And then it was back to celebrating - a big dinner with everyone who'd made the trip north, a pleasant evening at the Hilltop Motel south of town, and a big breakfast with the gang before we all set off on our separate paths back home.

For our group, that would take another eight days, with more of Minnesota and all of Wisconsin still beckoning, beginning with a few stops two hours south of International Falls in Chisholm and Hibbing, the commercial hub of the Iron Range.

Well north of Chisholm, Highway 73 splits off US 53, and where 73 crosses Highway 1 we see the tower of the area's newest TV station. "Range 11," KRII Chisholm, signed on just a few years ago as a satellite of Duluth's NBC outlet, KBJR. (It has a few local news inserts and does some of its own IDs and promos.)

Chisholm itself is best known, perhaps, as the hometown of the real Archibald "Moonlight" Graham, famed for having played just one inning of Major League baseball, a century ago this summer, and having never even made it to bat before his career ended. You probably know him from the character played by Burt Lancaster in "Field of Dreams," which took some liberties with Graham's timeline. (I get weepy just thinking about that scene at the end...)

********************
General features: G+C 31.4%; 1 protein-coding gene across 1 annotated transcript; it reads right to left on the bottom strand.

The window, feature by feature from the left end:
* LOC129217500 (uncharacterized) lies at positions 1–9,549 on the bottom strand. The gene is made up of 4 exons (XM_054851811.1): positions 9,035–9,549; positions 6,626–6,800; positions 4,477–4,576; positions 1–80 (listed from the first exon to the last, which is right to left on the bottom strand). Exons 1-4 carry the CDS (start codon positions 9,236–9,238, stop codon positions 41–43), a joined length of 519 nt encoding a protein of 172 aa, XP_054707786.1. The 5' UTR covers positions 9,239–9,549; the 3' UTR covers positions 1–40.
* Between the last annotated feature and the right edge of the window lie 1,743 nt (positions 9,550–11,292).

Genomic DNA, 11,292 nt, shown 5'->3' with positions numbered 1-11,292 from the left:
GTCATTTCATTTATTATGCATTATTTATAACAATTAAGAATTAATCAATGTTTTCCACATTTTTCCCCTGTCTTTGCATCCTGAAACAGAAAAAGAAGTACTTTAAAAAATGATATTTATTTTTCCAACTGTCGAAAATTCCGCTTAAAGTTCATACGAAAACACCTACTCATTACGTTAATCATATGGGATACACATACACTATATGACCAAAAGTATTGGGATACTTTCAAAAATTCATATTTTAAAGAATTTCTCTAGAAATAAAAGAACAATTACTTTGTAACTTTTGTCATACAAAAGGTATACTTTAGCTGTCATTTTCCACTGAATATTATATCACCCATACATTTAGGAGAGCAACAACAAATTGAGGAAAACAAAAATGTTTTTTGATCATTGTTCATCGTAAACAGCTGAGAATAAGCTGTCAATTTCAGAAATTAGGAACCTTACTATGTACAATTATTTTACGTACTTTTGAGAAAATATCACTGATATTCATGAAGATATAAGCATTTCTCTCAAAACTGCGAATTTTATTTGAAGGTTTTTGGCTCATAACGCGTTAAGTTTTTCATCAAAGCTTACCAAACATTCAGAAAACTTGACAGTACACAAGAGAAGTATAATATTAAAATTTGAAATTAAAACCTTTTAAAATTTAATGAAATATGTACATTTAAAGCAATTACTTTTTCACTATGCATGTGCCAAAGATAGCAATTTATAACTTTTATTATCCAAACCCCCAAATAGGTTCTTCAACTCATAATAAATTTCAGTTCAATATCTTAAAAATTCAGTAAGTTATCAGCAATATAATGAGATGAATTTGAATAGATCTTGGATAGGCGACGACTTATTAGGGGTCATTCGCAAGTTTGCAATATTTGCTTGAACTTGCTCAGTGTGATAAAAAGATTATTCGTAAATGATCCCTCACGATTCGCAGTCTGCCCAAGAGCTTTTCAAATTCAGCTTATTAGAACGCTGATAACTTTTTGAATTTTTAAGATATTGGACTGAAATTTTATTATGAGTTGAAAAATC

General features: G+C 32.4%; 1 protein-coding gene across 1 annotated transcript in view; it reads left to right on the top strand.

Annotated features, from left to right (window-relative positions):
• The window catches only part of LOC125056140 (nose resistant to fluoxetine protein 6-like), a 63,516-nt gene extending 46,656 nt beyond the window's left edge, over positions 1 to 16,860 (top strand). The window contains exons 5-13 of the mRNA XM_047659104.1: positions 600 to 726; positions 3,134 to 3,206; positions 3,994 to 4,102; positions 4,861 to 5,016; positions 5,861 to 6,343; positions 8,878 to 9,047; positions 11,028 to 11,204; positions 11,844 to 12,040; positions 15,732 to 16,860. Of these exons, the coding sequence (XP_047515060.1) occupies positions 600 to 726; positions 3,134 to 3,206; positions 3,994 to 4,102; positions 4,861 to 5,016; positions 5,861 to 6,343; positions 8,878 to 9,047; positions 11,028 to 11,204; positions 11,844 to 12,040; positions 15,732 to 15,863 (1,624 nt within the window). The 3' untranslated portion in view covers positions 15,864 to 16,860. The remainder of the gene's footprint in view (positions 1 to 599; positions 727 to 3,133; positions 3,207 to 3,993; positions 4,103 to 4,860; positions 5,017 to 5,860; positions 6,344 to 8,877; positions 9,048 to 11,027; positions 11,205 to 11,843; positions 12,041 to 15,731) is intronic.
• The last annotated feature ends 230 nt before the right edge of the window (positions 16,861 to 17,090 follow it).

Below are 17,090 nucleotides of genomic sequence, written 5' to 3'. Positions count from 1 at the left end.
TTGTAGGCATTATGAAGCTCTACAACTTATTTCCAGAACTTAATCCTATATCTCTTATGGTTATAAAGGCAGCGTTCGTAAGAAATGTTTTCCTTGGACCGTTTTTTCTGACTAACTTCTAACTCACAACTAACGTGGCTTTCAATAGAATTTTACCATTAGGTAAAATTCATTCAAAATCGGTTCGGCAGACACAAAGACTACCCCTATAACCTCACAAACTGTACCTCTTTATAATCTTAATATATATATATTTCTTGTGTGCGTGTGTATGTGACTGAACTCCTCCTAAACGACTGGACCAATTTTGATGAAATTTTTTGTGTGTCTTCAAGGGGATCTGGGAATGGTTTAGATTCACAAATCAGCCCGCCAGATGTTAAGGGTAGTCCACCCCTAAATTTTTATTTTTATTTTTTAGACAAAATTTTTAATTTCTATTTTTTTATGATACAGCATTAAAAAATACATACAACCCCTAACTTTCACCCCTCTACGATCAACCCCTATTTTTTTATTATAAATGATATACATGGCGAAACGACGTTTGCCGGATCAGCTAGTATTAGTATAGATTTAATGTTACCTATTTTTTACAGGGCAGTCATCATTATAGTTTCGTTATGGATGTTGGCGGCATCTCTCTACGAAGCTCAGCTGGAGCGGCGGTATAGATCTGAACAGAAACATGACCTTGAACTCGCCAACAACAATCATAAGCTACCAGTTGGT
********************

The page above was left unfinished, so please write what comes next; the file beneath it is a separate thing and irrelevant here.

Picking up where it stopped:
In any case, Chisholm has done well by "Doc" Graham, whose face appears on banners up and down the main street,which looks nothing much like the Chisholm seen in the movie.


From Chisholm, it's just a short hop south to Hibbing, where our first stop finds us paying homage to that city's most famous product, known as Bobby Zimmerman when he lived at 2425 Seventh Avenue East. Today, the sign on the corner says "Bob Dylan Drive," and while Dylan himself doesn't come back to visit (so far as we know), the city celebrates "Dylan Days" every May.

It does not, so far as we know, celebrate "The Only Place In America Where A "K" Callsign Station Shares A Tower With The Same "W" Callsign" Days, which is a shame, because it could - though we might be the only ones there.

In any case, 807 W. 37th Street, on the south side of Hibbing, is indeed the only place where that happens, being home to WMFG (1240), WMFG-FM (106.3) and KMFG (102.9 Nashwauk), as well as studios for three more area stations that are part of the Midwest Communications family.

We find more of those stations at a five-tower site off Highway 73 south of town, where WNMT (650 Nashwauk) and WTBX (93.9 Hibbing) transmits. WNMT's a pretty powerful station, with 10 kW days and 1 kW nights. One more station, WUSZ (99.9 Virginia), also has a CP to use this site, and may even be on from here.

One more stop remained on the agenda before heading south for the long drive back to the Twin Cities: just east of 73 is the tower of WIRT (Channel 13), the Iron Range satellite to Duluth ABC affiliate WDIO. (At which point it finally dawns on us that the calls stand for "Iron Range Television.")